Cats have yet to regain their sacred status, but with social media they're getting closer

Features Associated Press

Modern-day cats aren't associated with deities like they were in ancient Egypt, but the Internet has gotten them a little closer.

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We adore Nora the piano-playing cat. We chuckle as a comical feline named Maru leaps into cardboard boxes. We revel in Grumpy Cat's permanently sour expression. And with millions watching videos of other kitties getting tongue baths from horses and playing peekaboo with their owners, cats have become online stars.

For feline fans, it's a sea change. In the affections of Americans, cats often get short shrift compared with dogs. Some see cats as aloof, poor companions and indifferent to attention that dogs enjoy.

But with cats' celebrity expanding, experts say cyberspace is aiding their plight.

"Social media has put pets front and center," said Christie Keith, social media consultant for Maddie's Fund, a California-based foundation that works to save pets' lives. Social media, she said, "is revolutionizing how we help animals."

The Internet has created a vast audience of potential adopters. To save pets' lives, animal welfare organizations are reaching out to an audience addicted to cat videos. Shelters use social media to promote everything from adoption campaigns to free vaccinations, spaying and neutering.

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Although there are no comprehensive nationwide statistics, recent studies of targeted communities and available data indicate increases in animal shelters releasing cats to owners or agencies such as rescues that guarantee adoption.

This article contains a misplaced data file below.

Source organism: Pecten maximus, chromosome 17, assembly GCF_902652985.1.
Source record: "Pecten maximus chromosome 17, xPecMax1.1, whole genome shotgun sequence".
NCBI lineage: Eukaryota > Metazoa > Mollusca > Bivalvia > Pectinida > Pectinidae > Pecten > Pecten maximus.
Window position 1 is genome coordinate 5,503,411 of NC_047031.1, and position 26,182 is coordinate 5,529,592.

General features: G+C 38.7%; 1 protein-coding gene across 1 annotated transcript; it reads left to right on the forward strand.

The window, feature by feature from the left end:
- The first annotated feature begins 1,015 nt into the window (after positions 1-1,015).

In one of the studies, conducted by the American Society for the Prevention of Cruelty to Animals, shelters and rescue organizations in six areas from Florida to Washington state supplied data from 2007 to 2011. Overall, the rates for dogs and cats released to people or agencies rose from 41 percent to 65 percent. Cats showed a whopping 111 percent boost.

It's difficult to pinpoint how much of this good news stems from the Internet, but many online campaigns have seen successes.

A year ago, just before Christmas, the Dumb Friends League in Denver posted a photo and story on Facebook of an 11-year-old cat that had been in its shelter for nearly eight months. Older cats like Ripley are often overlooked by potential adopters.

For her online appearance, Ripley donned a tiny Santa suit. The posting got hundreds of shares and "likes" and netted her a new home, said Megan Rees, spokeswoman for the organization.

The organization has increased its adoption rate of adult cats by 13 percent over the past year, with help from its website, Facebook and Twitter.

The Oregon Humane Society also turns to Facebook to help get pets adopted over the holidays. The organization's page, with the headline "Home For The Holidays," shows four homeless animals wearing Santa hats: a cat, a dog, a rabbit and a parrot.

It also has seen social media users share the group's photos of adoptable pets.

On average, kittens featured on the organization's website find new homes within half a day of appearing online. It takes about seven days for adult cats after they are posted online.

Despite the successes, too many cats and other pets still get dumped at shelters because the owner doesn't like the animal's personality or can't afford to keep it.

But as viewers keep returning to videos of Nora pawing the ivories and Maru running and sliding into cardboard boxes, they are strengthening their bond with the feline species.

"There's something quite fascinating and fun about cat videos," said Dr. Emily Weiss, senior director of research and development for the ASPCA. "What's more compelling than some random compilation of cats doing stuff like knocking things over?"

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Follow Terrence Petty on Twitter at www.twitter.com/APOregonPetty .